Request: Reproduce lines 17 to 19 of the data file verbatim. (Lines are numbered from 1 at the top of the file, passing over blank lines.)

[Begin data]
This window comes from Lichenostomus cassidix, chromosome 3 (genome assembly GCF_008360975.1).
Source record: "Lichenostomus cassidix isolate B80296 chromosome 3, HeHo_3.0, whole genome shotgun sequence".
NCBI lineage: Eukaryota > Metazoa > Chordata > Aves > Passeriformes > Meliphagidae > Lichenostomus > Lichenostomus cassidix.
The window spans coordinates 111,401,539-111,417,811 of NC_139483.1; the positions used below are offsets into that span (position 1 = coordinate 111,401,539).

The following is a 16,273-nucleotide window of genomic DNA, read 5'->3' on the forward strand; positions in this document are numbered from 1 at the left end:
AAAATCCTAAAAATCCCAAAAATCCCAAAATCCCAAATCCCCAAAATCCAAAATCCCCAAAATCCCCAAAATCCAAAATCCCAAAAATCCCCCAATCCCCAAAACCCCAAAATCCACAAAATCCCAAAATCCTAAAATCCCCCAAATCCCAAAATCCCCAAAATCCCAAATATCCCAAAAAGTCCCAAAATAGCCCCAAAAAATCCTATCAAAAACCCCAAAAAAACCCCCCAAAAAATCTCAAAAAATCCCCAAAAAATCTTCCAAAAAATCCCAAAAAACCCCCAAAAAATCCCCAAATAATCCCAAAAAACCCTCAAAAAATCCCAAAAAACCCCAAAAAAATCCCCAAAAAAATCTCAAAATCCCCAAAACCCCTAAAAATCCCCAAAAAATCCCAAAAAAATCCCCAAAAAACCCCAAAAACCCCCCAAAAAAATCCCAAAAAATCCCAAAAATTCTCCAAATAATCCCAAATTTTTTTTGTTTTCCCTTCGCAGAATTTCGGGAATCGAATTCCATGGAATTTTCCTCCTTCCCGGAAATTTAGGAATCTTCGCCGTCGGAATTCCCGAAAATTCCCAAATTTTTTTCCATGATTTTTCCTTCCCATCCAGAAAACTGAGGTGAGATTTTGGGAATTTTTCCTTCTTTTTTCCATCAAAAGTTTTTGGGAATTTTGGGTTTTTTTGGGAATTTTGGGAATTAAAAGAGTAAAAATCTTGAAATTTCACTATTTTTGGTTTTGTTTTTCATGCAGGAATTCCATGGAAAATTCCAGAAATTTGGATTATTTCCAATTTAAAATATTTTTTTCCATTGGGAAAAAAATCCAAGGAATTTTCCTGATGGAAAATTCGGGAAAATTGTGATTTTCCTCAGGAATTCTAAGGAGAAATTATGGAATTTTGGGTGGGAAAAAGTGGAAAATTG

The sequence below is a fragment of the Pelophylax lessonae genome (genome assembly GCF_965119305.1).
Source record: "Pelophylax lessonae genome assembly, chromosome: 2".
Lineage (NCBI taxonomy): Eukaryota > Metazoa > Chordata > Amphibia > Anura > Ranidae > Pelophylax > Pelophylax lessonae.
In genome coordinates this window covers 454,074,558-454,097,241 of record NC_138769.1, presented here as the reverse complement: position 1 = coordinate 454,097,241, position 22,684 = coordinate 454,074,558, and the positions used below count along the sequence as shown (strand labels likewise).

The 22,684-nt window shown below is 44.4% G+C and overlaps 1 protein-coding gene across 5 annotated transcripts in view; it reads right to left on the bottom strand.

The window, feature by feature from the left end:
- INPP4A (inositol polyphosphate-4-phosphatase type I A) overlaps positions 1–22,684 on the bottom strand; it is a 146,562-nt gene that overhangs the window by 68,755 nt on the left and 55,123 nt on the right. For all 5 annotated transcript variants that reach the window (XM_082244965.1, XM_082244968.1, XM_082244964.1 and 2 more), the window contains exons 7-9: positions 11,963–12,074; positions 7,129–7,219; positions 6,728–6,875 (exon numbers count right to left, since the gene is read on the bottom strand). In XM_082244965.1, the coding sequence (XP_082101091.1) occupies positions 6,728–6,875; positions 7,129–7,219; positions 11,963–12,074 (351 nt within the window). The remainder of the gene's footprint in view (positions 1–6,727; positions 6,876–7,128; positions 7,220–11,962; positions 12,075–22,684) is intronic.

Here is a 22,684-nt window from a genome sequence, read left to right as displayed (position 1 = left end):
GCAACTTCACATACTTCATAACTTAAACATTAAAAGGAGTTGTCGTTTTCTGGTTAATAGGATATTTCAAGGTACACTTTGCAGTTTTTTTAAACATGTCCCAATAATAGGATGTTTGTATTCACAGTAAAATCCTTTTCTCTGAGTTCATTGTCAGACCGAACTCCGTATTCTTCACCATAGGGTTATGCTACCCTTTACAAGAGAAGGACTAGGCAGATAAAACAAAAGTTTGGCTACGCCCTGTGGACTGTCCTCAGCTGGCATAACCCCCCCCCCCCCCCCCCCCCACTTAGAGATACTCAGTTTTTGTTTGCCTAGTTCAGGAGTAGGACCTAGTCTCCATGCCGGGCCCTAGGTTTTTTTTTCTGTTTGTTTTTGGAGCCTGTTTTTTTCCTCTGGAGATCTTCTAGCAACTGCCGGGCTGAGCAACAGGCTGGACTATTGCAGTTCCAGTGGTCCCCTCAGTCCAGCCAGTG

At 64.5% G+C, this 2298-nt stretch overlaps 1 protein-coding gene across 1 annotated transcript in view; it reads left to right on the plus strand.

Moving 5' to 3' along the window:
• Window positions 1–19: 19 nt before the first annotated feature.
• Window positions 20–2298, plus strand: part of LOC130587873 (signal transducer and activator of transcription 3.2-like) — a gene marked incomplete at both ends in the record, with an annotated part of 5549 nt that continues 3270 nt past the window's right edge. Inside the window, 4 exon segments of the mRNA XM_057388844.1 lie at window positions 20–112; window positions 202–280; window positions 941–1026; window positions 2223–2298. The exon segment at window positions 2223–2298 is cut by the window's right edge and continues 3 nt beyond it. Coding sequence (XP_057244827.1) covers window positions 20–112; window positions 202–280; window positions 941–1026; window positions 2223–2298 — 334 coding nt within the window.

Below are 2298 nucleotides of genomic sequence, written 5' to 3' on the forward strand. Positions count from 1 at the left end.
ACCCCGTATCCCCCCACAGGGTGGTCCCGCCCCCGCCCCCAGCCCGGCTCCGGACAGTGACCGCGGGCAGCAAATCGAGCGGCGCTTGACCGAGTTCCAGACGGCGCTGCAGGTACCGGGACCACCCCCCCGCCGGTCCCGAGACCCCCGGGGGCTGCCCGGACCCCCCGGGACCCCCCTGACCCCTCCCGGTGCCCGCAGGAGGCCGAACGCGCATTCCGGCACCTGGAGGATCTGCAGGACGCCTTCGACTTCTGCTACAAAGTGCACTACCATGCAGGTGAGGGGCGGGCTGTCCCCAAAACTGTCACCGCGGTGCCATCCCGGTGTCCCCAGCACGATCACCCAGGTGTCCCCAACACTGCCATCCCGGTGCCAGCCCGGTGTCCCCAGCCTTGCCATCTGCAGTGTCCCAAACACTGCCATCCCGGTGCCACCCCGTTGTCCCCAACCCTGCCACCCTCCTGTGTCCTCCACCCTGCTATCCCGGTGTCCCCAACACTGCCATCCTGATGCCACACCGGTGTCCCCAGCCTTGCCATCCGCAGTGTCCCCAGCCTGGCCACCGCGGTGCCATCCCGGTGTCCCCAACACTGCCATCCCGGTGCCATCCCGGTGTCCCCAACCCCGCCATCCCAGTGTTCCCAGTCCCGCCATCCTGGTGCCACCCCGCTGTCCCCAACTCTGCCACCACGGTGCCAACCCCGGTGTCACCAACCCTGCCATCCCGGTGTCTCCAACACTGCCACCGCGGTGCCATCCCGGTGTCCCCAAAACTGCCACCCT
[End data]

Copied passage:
Moving 5' to 3' along the window:
• Window positions 1–19: 19 nt before the first annotated feature.
• Window positions 20–2298, plus strand: part of LOC130587873 (signal transducer and activator of transcription 3.2-like) — a gene marked incomplete at both ends in the record, with an annotated part of 5549 nt that continues 3270 nt past the window's right edge. Inside the window, 4 exon segments of the mRNA XM_057388844.1 lie at window positions 20–112; window positions 202–280; window positions 941–1026; window positions 2223–2298. The exon segment at window positions 2223–2298 is cut by the window's right edge and continues 3 nt beyond it. Coding sequence (XP_057244827.1) covers window positions 20–112; window positions 202–280; window positions 941–1026; window positions 2223–2298 — 334 coding nt within the window.